Toxic Pollutants, Measuring

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Toxic Pollutants, Measuring


The amount of pollution in our environment continues to pose a challenge for industry, business, and decisionmakers. Some of the major chemicals of concern are those that harm the environment on a large scale, such as chlorofluorocarbons, which destroy the atmospheric ozone layer. Other chemicals that are harmful to human health are lead in water, cyanide (a deadly poison) leaching from landfills into water supplies, ammonia from car exhaust, and a long list of carbon-based chemicals that are byproducts of industrial processes.

Pollutants may start out as a solid, liquid, or gas, but eventually are counted as individual molecules within another substance. For instance, if a contaminant contains many toxic chemicals, each one will be measured separately. Some chemicals are more toxic to living organisms than others, so they are measured independently to discover their presence in the environment.

A toxic substance is usually measured in "parts per million" or "ppm." This measure states that the number of units of the particular chemical under survey occurs in comparison to one million units of the surrounding natural chemicals. When amounts of toxic chemicals are measured over large areas over a specific period of time, the amounts of pollutants can be measured in pounds.

Categories of Toxic Pollutants

Identifying dangerous wastes can be a complicating factor in measuring certain pollutants. There are four major categories of toxic pollutants that cover a wide range of materials.

The first major grouping of pollutants is based on ignitability, or its ability to catch on fire or explode. These are wastes and pollutants that may be a fire hazard if they collect in landfills or other storage sites. Liquids and solids are not usually ignitable, but the vapors or fumes they make can be very dangerous. Each type of ignitable pollutant has a flash point. The flash point is the temperature at which the flammable vapors will interact with a spark or flame to create an explosion. Each pollutant has its own flash point which has been determined in a laboratory.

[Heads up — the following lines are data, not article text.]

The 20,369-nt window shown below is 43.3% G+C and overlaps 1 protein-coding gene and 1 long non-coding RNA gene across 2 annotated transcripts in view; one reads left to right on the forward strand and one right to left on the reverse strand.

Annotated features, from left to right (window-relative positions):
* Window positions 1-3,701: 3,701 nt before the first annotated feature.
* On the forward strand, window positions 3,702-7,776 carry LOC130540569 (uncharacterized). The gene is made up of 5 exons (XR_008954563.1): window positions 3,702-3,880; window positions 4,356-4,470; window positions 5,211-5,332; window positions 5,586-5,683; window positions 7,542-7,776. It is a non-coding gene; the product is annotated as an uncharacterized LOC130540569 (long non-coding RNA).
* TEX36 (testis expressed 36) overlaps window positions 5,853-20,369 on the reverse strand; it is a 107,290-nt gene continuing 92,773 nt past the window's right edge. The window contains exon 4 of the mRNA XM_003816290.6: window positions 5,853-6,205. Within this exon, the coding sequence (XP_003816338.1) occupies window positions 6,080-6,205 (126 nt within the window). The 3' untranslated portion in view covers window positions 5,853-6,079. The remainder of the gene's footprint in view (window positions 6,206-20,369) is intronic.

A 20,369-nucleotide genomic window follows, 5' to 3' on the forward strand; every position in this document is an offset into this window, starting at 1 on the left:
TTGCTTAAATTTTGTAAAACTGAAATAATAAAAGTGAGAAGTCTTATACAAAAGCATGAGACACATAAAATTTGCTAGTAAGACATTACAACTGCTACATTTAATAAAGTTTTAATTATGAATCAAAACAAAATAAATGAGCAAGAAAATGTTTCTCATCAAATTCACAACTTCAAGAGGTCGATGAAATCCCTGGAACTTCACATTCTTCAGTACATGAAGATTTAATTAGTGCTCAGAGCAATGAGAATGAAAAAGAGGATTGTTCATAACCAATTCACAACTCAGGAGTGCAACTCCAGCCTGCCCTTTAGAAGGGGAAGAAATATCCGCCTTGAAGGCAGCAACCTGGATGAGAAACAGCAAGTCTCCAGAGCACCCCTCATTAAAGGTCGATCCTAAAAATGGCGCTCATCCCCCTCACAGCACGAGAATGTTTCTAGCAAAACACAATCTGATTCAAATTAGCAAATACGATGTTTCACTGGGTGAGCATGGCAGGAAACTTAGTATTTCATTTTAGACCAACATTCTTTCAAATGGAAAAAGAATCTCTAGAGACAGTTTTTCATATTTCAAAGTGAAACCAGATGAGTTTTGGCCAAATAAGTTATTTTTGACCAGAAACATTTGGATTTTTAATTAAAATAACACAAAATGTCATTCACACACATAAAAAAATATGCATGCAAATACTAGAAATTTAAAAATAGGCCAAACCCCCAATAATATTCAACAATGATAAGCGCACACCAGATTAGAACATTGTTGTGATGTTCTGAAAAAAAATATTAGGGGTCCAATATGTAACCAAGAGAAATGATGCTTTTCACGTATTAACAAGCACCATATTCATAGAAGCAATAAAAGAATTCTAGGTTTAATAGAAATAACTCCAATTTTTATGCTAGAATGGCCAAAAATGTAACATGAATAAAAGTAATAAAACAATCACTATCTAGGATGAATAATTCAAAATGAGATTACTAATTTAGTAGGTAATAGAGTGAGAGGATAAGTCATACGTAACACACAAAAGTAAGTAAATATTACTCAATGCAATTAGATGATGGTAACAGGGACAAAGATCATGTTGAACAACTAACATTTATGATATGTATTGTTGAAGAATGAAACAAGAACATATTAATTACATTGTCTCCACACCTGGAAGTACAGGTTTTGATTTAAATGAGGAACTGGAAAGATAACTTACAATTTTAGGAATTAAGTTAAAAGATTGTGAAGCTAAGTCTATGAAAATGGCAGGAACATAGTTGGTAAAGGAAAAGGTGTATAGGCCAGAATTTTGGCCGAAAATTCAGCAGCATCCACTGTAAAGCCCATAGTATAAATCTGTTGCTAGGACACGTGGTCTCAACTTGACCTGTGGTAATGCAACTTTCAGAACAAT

Another measure of toxic chemicals is their corrosivity, which is a chemical process in which metals and minerals are converted into undesirable byproducts. One of the ways in which corrosiveness is measured is by the pH, which is an indicator of the acidity or alkalinity of solution.

Mathematically, pH is the negative logarithm of the hydrogen ion (a single proton with no electron) concentration in water. The pH scale ranges from 1 to 14. A pH of between 1 and 3 is highly acidic while values between 11 and 14 indicate a highly alkaline solution. A pH of 7 is considered neutral.

The third general category of pollutants is based on the reactivity of the substance. Reactive chemicals are identified as pollutants because they may explode or make toxic fumes that pose a threat to human health and the environment. Soils are often acidic or basic, so the potential reactivity of chemicals in soils is of great concern. Among other properties, reactive pollutants:

  • readily undergo violent chemical change;
  • react violently or form potentially explosive mixtures with water; and
  • generate toxic fumes when exposed to mildly acidic or basic conditions.

The last of the four general categories of toxic pollutants is based on the toxicity of substances. Toxicity is the ability of a substance to produce adverse health effects by exposure to the substance.

Measuring Toxic Pollutants

An example of how some pollutants are measured, including ignitable and toxic substances, is the Toxicity Characteristic Leaching Procedure (TCLP). This procedure and others, sometimes called Extraction Procedures (EP), are based on how a leaching pollutant may decompose and distribute to the water supply or soil from a landfill containing city solid waste. The major concern about the leaching process is the possibility that toxic chemicals may reach the groundwater and migrate to other sources of drinking water.

There are numerous chemical processes used to obtain a sample for analysis. These are many stepped (phased) processes and all have very clear guidelines on how they are to be performed. Once the TCLP extract has been obtained it is immediately tested for pH. All individual chemicals are analyzed separately. The initial analysis starts with the following formula:

where

V1 = volume of the first phase (L)

C1 = concentration of the analyte of concern in the first phase (mg/L)

V2 = volume of the second phase (L)

C2 = concentration of the analyte of concern in the second phase (mg/L).

To assure quality control over of initial measurements there are many additional mathematical and chemical measurement techniques that are performed after the first analysis. In one type of quality control one in every 20 samples is remeasured. This particular sample is called spike. It is measured against a sample without the potential toxin in it (the control). The spikes are calculated by the following formula:

Percent R (percent recovery) 100 = (Xs - Xu)/K

where

Xs = measured value for the spiked sample

Xu = measured value for the unspiked sample

and

K = known of the spike in the sample (this comes from the first or known measurement of the sample).

see also Logarithms.

Brook E. Hall

Bibliography

Washington State Department of Ecology. Washington State Toxics Release Inventory: Summary Report 1997. Washington State, 1999.

Washington State Department of Ecology. Reducing Toxics in Washington: A Report to the Legislature. Washington State, 1999.

Washington State Department of Ecology. Biological Testing Methods 80-12 for the Designation of Dangerous Waste. Washington State, 1999.